When he thought the dust in my brain had settled a bit, he went on to explain that there are two types of macular degeneration: the wet and the dry. The wet can be treated with injections or laser surgery to restore the loss of vision, but there is no treatment for the dry type. At best he recommended I start a strict regimen of vitamins from Science Based Health that are a blend of vitamins, anti-oxidants, and zinc. The doctor went on to explain that I would eventually lose my central vision. I would retain some peripheral vision, allowing me to manage in my living space, but I would eventually need help with detail work, such as reading and paying bills. This condition would also eventually rob me of my independence. At some point in the future when the disease had progressed, I would have to stop driving. That is my biggest fear.
Normal vs. AMD Vision
My Current Status
So far, so good. I have lost central vision in one eye but continue to have 20/30 vision in the other. I am able to manage all aspects of my day-to-day living with the help of glasses and magnifiers (in every room of my house). The image above demonstrates how my vision has changed. The "E" on the left is what I see with my good eye and the one on the right accurately illustrates how my affected eye sees things.
Although I have adapted, there is one very frustrating aspect of my current status. I can no longer see faces with my affected eye. It makes recognizing friends (and even family) very difficult and is sometimes embarrassing.
The loss of depth perception is also troublesome. Did you know you need both eyes to have accurate depth perception? I did not know this until I developed this condition. Again, you don't appreciate it until it's gone.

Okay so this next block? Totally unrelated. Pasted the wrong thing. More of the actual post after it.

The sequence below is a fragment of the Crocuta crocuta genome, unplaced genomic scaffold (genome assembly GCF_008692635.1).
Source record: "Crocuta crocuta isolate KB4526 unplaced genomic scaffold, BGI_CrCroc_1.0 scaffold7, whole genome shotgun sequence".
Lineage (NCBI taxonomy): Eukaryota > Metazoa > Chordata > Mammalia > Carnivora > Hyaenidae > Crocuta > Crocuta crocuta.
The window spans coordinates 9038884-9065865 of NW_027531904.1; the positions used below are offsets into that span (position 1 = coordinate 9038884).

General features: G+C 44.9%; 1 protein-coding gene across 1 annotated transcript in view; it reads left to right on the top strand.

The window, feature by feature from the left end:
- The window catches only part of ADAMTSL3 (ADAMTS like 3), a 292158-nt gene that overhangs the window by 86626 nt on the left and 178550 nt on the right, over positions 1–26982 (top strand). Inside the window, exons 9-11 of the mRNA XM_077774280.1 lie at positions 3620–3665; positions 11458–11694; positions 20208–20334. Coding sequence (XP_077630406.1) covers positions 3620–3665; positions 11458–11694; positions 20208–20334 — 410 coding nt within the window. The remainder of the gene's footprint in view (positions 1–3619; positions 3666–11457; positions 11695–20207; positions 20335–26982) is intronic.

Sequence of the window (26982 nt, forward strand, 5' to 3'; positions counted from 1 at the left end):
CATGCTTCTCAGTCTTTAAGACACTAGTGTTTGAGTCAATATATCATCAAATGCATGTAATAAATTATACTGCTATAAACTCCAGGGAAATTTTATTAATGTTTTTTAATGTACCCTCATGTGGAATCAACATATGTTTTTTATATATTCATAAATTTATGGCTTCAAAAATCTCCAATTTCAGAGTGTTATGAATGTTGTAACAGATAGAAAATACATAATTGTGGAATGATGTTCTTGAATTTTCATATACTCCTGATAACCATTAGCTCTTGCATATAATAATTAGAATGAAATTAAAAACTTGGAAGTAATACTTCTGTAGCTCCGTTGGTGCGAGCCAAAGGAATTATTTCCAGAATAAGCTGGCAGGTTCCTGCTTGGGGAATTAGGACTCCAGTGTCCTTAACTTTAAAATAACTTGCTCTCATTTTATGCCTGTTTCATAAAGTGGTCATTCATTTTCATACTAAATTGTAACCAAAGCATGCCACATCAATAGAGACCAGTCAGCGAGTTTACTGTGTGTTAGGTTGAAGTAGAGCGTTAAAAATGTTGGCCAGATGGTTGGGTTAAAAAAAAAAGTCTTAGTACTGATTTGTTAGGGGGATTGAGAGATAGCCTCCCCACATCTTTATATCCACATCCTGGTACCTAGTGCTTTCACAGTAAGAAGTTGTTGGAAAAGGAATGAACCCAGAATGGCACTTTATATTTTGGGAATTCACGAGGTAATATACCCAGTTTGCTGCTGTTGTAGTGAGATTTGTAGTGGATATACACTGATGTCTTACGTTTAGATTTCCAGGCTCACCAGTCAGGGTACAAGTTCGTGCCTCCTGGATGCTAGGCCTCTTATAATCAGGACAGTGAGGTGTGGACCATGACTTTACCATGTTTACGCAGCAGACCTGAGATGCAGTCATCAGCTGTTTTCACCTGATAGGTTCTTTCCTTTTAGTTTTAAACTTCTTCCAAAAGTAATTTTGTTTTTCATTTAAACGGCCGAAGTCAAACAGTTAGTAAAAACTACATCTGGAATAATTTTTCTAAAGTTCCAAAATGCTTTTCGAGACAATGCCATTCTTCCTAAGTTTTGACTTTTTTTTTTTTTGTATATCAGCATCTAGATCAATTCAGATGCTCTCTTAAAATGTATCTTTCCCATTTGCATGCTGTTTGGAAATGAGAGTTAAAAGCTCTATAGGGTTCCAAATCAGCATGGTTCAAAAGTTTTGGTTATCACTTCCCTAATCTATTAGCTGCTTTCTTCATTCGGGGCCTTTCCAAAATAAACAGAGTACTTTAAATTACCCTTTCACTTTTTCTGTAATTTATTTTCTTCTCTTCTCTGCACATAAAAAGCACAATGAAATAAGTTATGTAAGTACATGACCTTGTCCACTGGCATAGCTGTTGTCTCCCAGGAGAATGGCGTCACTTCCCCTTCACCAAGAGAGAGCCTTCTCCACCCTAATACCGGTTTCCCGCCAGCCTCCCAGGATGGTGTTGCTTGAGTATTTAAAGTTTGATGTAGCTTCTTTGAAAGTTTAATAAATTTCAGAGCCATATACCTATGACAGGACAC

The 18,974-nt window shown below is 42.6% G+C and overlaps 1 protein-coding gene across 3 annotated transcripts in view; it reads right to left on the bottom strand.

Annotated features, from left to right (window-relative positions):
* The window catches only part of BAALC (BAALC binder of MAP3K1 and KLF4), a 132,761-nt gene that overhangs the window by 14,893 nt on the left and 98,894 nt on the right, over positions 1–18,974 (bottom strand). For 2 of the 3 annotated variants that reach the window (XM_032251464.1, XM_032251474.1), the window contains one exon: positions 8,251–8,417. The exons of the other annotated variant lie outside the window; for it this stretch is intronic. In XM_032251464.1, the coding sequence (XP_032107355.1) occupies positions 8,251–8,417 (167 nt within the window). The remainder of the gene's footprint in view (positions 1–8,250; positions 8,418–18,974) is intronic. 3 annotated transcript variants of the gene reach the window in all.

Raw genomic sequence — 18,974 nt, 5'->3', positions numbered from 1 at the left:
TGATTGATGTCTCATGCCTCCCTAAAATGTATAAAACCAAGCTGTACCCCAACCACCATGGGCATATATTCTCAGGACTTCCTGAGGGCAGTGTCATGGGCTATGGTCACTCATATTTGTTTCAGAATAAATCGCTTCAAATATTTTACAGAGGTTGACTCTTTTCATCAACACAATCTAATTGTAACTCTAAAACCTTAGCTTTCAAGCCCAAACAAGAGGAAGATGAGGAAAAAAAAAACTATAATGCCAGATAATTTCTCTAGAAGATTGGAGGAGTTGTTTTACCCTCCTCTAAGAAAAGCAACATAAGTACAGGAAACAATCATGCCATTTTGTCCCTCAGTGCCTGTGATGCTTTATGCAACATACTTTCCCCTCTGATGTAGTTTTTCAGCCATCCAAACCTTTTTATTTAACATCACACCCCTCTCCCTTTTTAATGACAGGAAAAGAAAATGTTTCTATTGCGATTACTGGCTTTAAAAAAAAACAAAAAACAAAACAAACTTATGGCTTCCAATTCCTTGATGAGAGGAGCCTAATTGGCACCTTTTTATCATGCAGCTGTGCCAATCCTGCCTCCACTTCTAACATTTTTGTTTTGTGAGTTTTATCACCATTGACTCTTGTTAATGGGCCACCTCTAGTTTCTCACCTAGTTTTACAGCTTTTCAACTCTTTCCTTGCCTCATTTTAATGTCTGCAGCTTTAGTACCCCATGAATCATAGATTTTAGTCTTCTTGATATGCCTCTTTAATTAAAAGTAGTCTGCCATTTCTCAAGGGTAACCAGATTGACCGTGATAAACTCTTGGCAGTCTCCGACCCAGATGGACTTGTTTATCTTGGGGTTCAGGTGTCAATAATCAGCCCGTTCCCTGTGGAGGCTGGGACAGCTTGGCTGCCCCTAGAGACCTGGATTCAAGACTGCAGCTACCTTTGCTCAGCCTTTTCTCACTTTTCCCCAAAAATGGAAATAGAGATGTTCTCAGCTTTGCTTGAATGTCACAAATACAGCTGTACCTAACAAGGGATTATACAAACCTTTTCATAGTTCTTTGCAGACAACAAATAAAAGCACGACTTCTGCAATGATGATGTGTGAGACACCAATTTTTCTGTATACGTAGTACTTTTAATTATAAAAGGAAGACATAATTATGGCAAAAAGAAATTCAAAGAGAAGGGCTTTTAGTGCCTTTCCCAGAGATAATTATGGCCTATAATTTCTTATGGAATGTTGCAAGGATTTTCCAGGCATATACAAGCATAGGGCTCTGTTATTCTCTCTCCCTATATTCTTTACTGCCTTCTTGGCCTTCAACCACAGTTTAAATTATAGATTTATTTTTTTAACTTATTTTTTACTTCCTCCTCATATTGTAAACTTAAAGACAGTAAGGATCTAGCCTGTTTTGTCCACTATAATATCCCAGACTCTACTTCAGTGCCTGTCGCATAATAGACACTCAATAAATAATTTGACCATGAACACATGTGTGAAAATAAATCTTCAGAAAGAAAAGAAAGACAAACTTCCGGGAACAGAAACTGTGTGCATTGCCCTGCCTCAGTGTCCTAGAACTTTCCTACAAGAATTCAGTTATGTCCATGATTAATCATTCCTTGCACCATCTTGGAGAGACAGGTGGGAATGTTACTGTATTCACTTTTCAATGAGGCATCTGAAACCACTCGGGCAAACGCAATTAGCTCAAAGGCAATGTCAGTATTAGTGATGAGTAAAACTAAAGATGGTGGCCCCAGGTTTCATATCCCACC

Straight lines are no longer straight. It is part of the disease. For those diagnosed with AMD, it is important to check your vision daily for significant changes. The recommended method is the use of the Amsler Grid (see image below). The Amsler grid is a box containing a series of lines. A normal-vision person will see the lines as straight. AMD causes the lines to be distorted, blurred, or even missing in some part of the grid.
Amsler Grid for Daily Testing
Where There Is Light, There Is Hope
For many of us with AMD, bright light and low-vision aids are tools that enable us to manage day-to-day tasks. What sustains us though is the hope that researchers will soon find a cure for this silent thief. Until that day, we cope as best we can, using tools that are available. It is reassuring to know that age-related macular degeneration will not render us totally blind. We will live with diminished vision and limited mobility. The journey into this blurred and sometimes fragmented world has taught me to appreciate every minute that I can see the sky, or the colors of the shadows on the mountains. A smile or twinkle in a loved one’s eye means so much more today than it did before my diagnosis. I have concerns for the future, but not fear. There is a difference.
Hope for the Future
If there is anything I would say to someone with a new diagnosis of macular degeneration it would be this. Don't feel hopeless and do not think that a diagnosis means that you are going totally blind. That was my misconception for a couple of years.
For every day that you wake to view a sunrise, or end the day with a smile from your loving family, there are scientists working to find a cure for AMD. Put your efforts into living here and now—and if you want to do something, start advocating for more research funding. Most importantly, cherish each and every day. None of us knows what tomorrow may bring, and it can always bring something worse than AMD. Macular degeneration is not a death sentence, but it can be the catalyst for setting new priorities.
Questions & Answers
© 2012 Linda Crist